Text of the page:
ASEAN SOGIE Caucus successfully highlights intersectional analysis during 2015 ILGA Asia conference
The International Lesbian, Gay, Bisexual, Trans and Intersex Association Asia (ILGA Asia) conference held recently in Taipei, Taiwan served as a space for activists to raise critical issues affecting the movement. Several presentations and workshops emphasized that LGBTIQ issues have to be addressed in a broader context of poverty, disability, migration, democratization, disasters and armed conflicts.
“We cannot talk about LGBTIQ rights in isolation. Given the complex lived experiences of LGBTIQ persons in Asia, we need to take intersectionality seriously,” according to Ryan Silverio, Regional Coordinator of ASEAN SOGIE Caucus.
Intersectionality was a running theme throughout the ILGA Asia conference.
“Applying intersectionality in our activism requires us to go beyond single-issue politics. We recognize that our experience of discrimination and marginalization is not just because of our sexual orientation, gender identity and gender expression,” Ryan Silverio added.
Jean Chong of Sayoni, a Singapore-based women’s organization, said, “We simply do not have the space in our activism to ignore the intersectionality of our lives and more.”
“Applying intersectionality requires us to look at the structural issues faced by LGBTIQ people,” according to Ryan Silverio.
Poverty is key issue faced by many LGBTIQ persons in ASEAN. In the case of Cambodia, LGBTIQ people who are economically disadvantaged face more difficulties.
According to Kong Yara of CamASEAN, a youth organization based in Cambodia, the social stigma attached to LGBTIQ people hinders them from getting decent jobs and livelihood opportunities. He also emphasized that LGBTIQ people in poverty situation have a hard time getting decent education that will make them qualified to work, and if that if they go to school they will face discrimination and violence. Transgender women in particular end up in sex work because of lack of opportunities to get employed, according to Kong Yara.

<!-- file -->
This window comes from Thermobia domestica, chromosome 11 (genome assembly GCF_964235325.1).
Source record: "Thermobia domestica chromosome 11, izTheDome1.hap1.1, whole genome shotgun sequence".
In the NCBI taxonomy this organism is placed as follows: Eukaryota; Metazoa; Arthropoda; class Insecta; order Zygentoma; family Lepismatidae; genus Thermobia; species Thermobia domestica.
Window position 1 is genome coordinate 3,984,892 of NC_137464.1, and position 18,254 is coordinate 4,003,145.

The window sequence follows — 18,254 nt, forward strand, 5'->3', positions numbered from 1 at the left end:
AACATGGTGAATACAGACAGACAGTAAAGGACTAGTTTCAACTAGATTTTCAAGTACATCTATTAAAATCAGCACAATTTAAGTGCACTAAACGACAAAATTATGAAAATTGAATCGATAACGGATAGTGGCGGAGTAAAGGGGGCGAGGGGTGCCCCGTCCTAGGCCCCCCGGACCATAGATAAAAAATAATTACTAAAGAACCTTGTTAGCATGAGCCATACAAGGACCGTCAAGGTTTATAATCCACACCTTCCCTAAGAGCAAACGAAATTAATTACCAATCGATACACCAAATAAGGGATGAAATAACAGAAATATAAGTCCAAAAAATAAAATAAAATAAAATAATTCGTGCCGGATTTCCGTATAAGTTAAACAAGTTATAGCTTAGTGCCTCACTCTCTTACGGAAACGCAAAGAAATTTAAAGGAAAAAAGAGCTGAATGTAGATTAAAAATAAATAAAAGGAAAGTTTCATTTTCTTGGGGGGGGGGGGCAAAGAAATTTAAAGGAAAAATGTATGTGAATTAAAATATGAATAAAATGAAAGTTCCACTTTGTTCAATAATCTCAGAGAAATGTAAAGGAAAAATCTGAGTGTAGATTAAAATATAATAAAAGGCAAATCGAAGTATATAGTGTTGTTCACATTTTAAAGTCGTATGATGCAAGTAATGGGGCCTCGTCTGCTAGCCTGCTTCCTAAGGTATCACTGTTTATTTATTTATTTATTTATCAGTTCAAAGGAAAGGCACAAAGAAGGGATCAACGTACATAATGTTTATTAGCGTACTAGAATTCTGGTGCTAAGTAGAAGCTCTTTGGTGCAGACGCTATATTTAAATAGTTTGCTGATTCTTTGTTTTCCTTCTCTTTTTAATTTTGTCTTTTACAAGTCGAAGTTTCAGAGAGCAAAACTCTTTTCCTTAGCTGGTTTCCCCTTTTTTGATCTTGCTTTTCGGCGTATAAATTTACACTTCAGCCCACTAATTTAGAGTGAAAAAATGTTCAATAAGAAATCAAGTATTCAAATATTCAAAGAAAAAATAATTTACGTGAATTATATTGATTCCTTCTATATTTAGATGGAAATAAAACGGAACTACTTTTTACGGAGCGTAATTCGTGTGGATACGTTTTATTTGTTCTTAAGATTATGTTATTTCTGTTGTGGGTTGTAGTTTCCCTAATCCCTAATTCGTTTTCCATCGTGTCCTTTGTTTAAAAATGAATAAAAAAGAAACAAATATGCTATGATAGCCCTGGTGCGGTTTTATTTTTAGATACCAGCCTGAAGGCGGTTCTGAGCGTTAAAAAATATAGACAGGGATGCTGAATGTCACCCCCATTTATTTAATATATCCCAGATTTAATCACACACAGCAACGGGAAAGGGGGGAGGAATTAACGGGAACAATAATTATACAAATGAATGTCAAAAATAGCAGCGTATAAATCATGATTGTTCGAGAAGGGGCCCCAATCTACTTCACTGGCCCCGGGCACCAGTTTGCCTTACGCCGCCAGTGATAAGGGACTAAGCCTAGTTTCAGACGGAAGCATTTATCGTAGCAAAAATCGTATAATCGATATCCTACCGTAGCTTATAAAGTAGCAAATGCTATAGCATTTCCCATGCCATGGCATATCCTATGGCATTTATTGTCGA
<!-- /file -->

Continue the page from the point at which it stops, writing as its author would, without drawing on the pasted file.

In the Philippines, lesbian, bisexual and transgender men from urban poor communities also experience various layers of discrimination and marginalization. Lynx Hufancia of GALANG Philippines shared that “ground-level realities show how heteronormative and exclusionary policies and programs further push poor LBTs towards the margins of margins”. She added that there is a need to recognize and make visible the intersectionality of sexuality and poverty in order to “achieve a truly inclusive development for all”.
The shrinking democratic space for human rights activism has been expressed as a key concern. Jean Chong shared that many countries in ASEAN such as Singapore, Malaysia and Thailand has imposed limits on freedom of expression and independence of civil society groups. Consequently, such conditions compounded by an existing social stigma create challenges to LGBTIQ groups.
Jean Chong shared that many LGBTIQ groups in ASEAN face challenges such as refusal to get legal registration as a non-government organization, restriction over sources of funding, increases state surveillance of activities, threats and destruction of property, and arbitrary cancellation of activities.
Activists have suggested ways how to apply intersectionality into their activism.
According to Jean Chong, “LGBTQ activists could mainstream it by continuing to frame their circumstances within the framework of intersectionality and their lived realities in their fight for visibility and inclusion.”
Meaningful dialogue and engagement with other social movements and sectoral groups was suggested by Kong Yara. According to him, LGBTIQ groups should have joint actions and good relationships with other sectors such as women’s groups and child rights groups.
Framing LGBTIQ issues as human rights issues may help us gain more allies, Kong Yara added.
ASEAN SOGIE Caucus mobilized several LGBTIQ activists from Southeast Asia to participate in the ILGA Asia Conference that took place last October 28 to 30, 2015 in Taipei. It organized a workshop titled “SOGIE Intersections and Rainbow Coalition Work: A Roundtable Discussion on Locating the Intersections of LGBTIQ Issues”, which focused on intersectionality with other marginalized groups.